(3) Aggregation: H3.r9 H3ServiceEID group individual H3.r15 road-tiles
  (4) Channels: H3ServiceEIDs function as multicast state update channels
  (5) Scale: H3ServiceEIDs distributed for in-network for latency-throughput
  (6) Mapped Overlay: tunneled-network routes the mobility-network traffic
  (7) Signal-free: tunneled overlay is used to map-register for mcast channels
  (8) Access: tunnels used between MobilityClients/H3ServiceEIDs <> LISP edge
  (9) Access: ClientXTRs/ServerXTRs tunnel traffic to-from the LISP EdgeRTRs
  (10) Control: EdgeRTRs register-resolve identity-location and mcast (s,g)

  |                        H3 Hexagon ID Key                      |
  |                      H3 Hexagon State-Value                   |

                          ___                                  ___
   H3ServiceEIDs   ___  /     \           H3ServiceEIDs ___  /     \
            ___  /     | H3.r9 |                 ___  /     | H3.r9 |
          /     | H3.r9 \ ___ /                /     | H3.r9 \ ___ /
         | H3.r9 \ ___ /  sXTR                | H3.r9 \ ___ /  sXTR
          \ ___ /  sXTR    |                   \ ___ /  sXTR     |
            sXTR    |      |                     sXTR     |      |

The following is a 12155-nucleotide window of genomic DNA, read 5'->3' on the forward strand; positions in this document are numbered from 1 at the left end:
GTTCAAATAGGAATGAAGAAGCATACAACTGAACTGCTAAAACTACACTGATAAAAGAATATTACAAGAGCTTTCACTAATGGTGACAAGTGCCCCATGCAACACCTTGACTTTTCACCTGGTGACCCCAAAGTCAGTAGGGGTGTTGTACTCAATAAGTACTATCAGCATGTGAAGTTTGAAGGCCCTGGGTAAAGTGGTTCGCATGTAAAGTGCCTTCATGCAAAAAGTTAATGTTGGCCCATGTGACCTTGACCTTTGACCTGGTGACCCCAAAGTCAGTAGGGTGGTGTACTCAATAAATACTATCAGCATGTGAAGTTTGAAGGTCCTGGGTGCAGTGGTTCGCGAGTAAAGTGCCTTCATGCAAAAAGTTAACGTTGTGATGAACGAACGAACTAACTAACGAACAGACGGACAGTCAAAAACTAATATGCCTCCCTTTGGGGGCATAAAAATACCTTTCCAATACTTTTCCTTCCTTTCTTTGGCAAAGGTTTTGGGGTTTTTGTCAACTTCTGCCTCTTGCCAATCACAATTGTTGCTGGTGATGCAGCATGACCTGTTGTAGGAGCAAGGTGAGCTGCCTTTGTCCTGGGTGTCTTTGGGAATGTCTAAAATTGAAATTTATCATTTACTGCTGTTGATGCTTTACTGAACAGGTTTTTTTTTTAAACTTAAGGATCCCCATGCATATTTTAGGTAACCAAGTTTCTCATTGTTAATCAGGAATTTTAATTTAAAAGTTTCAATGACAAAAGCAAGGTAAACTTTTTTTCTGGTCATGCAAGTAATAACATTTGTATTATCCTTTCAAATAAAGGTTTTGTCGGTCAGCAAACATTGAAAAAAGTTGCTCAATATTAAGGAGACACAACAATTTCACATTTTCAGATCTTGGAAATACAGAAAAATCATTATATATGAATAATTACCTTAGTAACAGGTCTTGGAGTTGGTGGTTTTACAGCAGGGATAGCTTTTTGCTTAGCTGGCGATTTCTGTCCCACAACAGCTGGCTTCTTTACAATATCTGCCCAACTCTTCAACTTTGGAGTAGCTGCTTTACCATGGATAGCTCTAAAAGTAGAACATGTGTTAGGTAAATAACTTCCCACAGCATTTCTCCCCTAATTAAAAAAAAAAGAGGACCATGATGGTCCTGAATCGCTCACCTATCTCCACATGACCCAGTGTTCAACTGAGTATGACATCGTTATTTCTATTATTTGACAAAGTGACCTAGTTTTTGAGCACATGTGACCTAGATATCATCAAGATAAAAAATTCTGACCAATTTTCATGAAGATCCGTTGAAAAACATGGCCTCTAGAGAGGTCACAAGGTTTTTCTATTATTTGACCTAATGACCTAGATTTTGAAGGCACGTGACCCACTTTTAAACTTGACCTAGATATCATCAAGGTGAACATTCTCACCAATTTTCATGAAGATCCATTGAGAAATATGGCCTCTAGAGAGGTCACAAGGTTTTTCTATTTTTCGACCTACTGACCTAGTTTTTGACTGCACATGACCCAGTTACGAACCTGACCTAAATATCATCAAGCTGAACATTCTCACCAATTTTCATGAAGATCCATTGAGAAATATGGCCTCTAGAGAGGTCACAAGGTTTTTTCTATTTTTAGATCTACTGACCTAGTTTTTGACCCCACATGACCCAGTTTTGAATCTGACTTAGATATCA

|      |      |                      |       |      |
             |      |      |                      |       |      |
             + -  - + - - EdgeRTR           EdgeRTR - + - + - -  +
                             ||  (   (   ((  ||
                          (                        )
                        (      Network Hexagons      )
                       (        H3-LISP  Based        )
                        (      Mobility Network     )
                          ((                       )
                            ||  ((   (())   ()  ||
                            ||                  ||
                = = = = = = =                    = = = =
              ||                                        ||
           EdgeRTR                                    EdgeRTR
           ..    ..                                  ..      ..
          ..       ..                              ..          ..
    ((((|))))    ((((|))))                     ((((|))))    ((((|))))
       /|\    RAN   /|\                           /|\    RAN   /|\
      ..                                                        ..
      ..                                                        ..
      ..       Road divided by 1sqm H3.r15 ID-Ed Geo-States     ..
      ..                                                        ..
      ..                        ___    ___    ___               ..
      ..       .............. /     \/     \/     \ << cXTR::MobilityClientB
      ..       - - - - - - -  H3.r15  H3.r15 H3.r15 - - - - - - -
     MobilityClientA::cXTR >> \ ___ /\ ___ /\ ___ /..........

  - MobilityClientA has seen MobilityClientB (20-30 sec) future, and, vice versa
  - Clients share information using addressable shared-state routed by LISP Edge

  - ClientXTR (cXTR): tunnel encapsulation through access network to LISP Edge
  - ServerXTR (sXTR): tunnel encapsulation through  cloud network to LISP Edge